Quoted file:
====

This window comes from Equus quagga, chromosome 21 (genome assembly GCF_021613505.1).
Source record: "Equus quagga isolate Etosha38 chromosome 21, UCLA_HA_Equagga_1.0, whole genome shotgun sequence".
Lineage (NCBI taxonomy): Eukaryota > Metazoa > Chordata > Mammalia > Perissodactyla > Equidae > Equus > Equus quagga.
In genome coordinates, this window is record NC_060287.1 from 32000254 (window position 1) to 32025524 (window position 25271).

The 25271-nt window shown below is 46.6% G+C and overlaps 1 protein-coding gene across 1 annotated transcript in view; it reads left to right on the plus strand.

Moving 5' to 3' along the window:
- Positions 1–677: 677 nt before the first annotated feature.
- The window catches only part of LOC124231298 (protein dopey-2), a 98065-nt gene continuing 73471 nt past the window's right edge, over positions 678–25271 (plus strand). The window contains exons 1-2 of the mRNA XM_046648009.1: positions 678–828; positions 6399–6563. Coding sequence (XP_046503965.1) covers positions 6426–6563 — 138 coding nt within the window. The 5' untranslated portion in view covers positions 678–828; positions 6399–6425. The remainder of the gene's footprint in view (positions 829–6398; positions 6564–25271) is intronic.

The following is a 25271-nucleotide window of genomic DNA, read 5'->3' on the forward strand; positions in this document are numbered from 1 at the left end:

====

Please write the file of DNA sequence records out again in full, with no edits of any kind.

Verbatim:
This window comes from Equus quagga, chromosome 21 (genome assembly GCF_021613505.1).
Source record: "Equus quagga isolate Etosha38 chromosome 21, UCLA_HA_Equagga_1.0, whole genome shotgun sequence".
Lineage (NCBI taxonomy): Eukaryota > Metazoa > Chordata > Mammalia > Perissodactyla > Equidae > Equus > Equus quagga.
In genome coordinates, this window is record NC_060287.1 from 32000254 (window position 1) to 32025524 (window position 25271).

The 25271-nt window shown below is 46.6% G+C and overlaps 1 protein-coding gene across 1 annotated transcript in view; it reads left to right on the plus strand.

Moving 5' to 3' along the window:
- Positions 1–677: 677 nt before the first annotated feature.
- The window catches only part of LOC124231298 (protein dopey-2), a 98065-nt gene continuing 73471 nt past the window's right edge, over positions 678–25271 (plus strand). The window contains exons 1-2 of the mRNA XM_046648009.1: positions 678–828; positions 6399–6563. Coding sequence (XP_046503965.1) covers positions 6426–6563 — 138 coding nt within the window. The 5' untranslated portion in view covers positions 678–828; positions 6399–6425. The remainder of the gene's footprint in view (positions 829–6398; positions 6564–25271) is intronic.

The following is a 25271-nucleotide window of genomic DNA, read 5'->3' on the forward strand; positions in this document are numbered from 1 at the left end: